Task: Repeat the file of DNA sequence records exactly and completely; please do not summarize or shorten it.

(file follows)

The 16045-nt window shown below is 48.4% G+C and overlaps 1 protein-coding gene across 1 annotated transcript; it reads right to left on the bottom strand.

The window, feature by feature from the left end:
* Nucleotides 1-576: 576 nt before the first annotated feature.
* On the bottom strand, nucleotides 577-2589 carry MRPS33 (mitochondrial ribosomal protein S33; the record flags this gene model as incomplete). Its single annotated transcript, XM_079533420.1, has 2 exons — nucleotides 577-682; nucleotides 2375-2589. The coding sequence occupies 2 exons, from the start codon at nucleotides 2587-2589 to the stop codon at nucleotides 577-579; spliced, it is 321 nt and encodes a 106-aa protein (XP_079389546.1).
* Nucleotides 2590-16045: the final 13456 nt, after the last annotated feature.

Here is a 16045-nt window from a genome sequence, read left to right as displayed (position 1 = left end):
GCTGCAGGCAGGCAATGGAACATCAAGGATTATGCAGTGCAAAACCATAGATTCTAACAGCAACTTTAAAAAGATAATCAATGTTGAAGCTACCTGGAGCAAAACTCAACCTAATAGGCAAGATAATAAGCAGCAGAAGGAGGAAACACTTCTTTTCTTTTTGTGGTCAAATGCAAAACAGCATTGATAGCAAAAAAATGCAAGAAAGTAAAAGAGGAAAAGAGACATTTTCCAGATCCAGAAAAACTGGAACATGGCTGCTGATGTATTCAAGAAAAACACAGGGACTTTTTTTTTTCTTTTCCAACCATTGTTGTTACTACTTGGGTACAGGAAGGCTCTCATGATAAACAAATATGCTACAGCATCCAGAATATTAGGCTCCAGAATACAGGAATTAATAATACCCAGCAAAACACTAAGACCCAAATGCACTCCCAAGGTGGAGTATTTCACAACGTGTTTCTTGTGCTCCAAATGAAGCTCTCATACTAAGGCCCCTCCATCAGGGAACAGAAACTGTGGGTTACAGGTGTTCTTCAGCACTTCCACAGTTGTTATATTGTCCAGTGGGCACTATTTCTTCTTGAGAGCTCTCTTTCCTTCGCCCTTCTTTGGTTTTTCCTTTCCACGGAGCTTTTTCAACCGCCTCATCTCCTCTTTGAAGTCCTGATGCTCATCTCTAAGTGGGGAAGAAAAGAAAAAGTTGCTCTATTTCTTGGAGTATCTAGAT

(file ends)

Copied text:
The 16045-nt window shown below is 48.4% G+C and overlaps 1 protein-coding gene across 1 annotated transcript; it reads right to left on the bottom strand.

The window, feature by feature from the left end:
* Nucleotides 1-576: 576 nt before the first annotated feature.
* On the bottom strand, nucleotides 577-2589 carry MRPS33 (mitochondrial ribosomal protein S33; the record flags this gene model as incomplete). Its single annotated transcript, XM_079533420.1, has 2 exons — nucleotides 577-682; nucleotides 2375-2589. The coding sequence occupies 2 exons, from the start codon at nucleotides 2587-2589 to the stop codon at nucleotides 577-579; spliced, it is 321 nt and encodes a 106-aa protein (XP_079389546.1).
* Nucleotides 2590-16045: the final 13456 nt, after the last annotated feature.

Here is a 16045-nt window from a genome sequence, read left to right as displayed (position 1 = left end):
GCTGCAGGCAGGCAATGGAACATCAAGGATTATGCAGTGCAAAACCATAGATTCTAACAGCAACTTTAAAAAGATAATCAATGTTGAAGCTACCTGGAGCAAAACTCAACCTAATAGGCAAGATAATAAGCAGCAGAAGGAGGAAACACTTCTTTTCTTTTTGTGGTCAAATGCAAAACAGCATTGATAGCAAAAAAATGCAAGAAAGTAAAAGAGGAAAAGAGACATTTTCCAGATCCAGAAAAACTGGAACATGGCTGCTGATGTATTCAAGAAAAACACAGGGACTTTTTTTTTTCTTTTCCAACCATTGTTGTTACTACTTGGGTACAGGAAGGCTCTCATGATAAACAAATATGCTACAGCATCCAGAATATTAGGCTCCAGAATACAGGAATTAATAATACCCAGCAAAACACTAAGACCCAAATGCACTCCCAAGGTGGAGTATTTCACAACGTGTTTCTTGTGCTCCAAATGAAGCTCTCATACTAAGGCCCCTCCATCAGGGAACAGAAACTGTGGGTTACAGGTGTTCTTCAGCACTTCCACAGTTGTTATATTGTCCAGTGGGCACTATTTCTTCTTGAGAGCTCTCTTTCCTTCGCCCTTCTTTGGTTTTTCCTTTCCACGGAGCTTTTTCAACCGCCTCATCTCCTCTTTGAAGTCCTGATGCTCATCTCTAAGTGGGGAAGAAAAGAAAAAGTTGCTCTATTTCTTGGAGTATCTAGAT